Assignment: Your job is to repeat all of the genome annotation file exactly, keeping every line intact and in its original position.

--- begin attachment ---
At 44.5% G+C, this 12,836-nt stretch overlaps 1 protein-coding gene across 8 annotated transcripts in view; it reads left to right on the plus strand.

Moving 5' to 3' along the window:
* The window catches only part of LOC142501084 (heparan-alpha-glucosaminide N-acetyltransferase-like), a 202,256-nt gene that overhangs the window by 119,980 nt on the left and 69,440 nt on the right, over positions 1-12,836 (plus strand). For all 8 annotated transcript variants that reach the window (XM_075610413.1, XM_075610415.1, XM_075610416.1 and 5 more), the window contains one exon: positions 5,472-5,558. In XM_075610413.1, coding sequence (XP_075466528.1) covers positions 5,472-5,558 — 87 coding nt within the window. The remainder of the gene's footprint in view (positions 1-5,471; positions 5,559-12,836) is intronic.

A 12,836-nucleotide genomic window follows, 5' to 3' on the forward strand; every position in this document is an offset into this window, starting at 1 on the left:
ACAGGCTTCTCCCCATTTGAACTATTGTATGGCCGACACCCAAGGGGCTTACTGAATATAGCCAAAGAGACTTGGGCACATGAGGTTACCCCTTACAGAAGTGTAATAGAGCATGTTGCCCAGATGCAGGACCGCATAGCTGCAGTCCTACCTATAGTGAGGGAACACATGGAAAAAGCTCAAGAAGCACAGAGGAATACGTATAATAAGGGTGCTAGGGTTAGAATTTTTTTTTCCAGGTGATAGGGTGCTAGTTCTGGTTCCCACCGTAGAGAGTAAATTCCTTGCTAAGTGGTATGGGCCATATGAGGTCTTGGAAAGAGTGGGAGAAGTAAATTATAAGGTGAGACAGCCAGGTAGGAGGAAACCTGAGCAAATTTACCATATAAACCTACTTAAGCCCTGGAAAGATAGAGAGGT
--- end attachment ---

At 44.5% G+C, this 12,836-nt stretch overlaps 1 protein-coding gene across 8 annotated transcripts in view; it reads left to right on the plus strand.

Moving 5' to 3' along the window:
* The window catches only part of LOC142501084 (heparan-alpha-glucosaminide N-acetyltransferase-like), a 202,256-nt gene that overhangs the window by 119,980 nt on the left and 69,440 nt on the right, over positions 1-12,836 (plus strand). For all 8 annotated transcript variants that reach the window (XM_075610413.1, XM_075610415.1, XM_075610416.1 and 5 more), the window contains one exon: positions 5,472-5,558. In XM_075610413.1, coding sequence (XP_075466528.1) covers positions 5,472-5,558 — 87 coding nt within the window. The remainder of the gene's footprint in view (positions 1-5,471; positions 5,559-12,836) is intronic.

A 12,836-nucleotide genomic window follows, 5' to 3' on the forward strand; every position in this document is an offset into this window, starting at 1 on the left:
ACAGGCTTCTCCCCATTTGAACTATTGTATGGCCGACACCCAAGGGGCTTACTGAATATAGCCAAAGAGACTTGGGCACATGAGGTTACCCCTTACAGAAGTGTAATAGAGCATGTTGCCCAGATGCAGGACCGCATAGCTGCAGTCCTACCTATAGTGAGGGAACACATGGAAAAAGCTCAAGAAGCACAGAGGAATACGTATAATAAGGGTGCTAGGGTTAGAATTTTTTTTTCCAGGTGATAGGGTGCTAGTTCTGGTTCCCACCGTAGAGAGTAAATTCCTTGCTAAGTGGTATGGGCCATATGAGGTCTTGGAAAGAGTGGGAGAAGTAAATTATAAGGTGAGACAGCCAGGTAGGAGGAAACCTGAGCAAATTTACCATATAAACCTACTTAAGCCCTGGAAAGATAGAGAGGT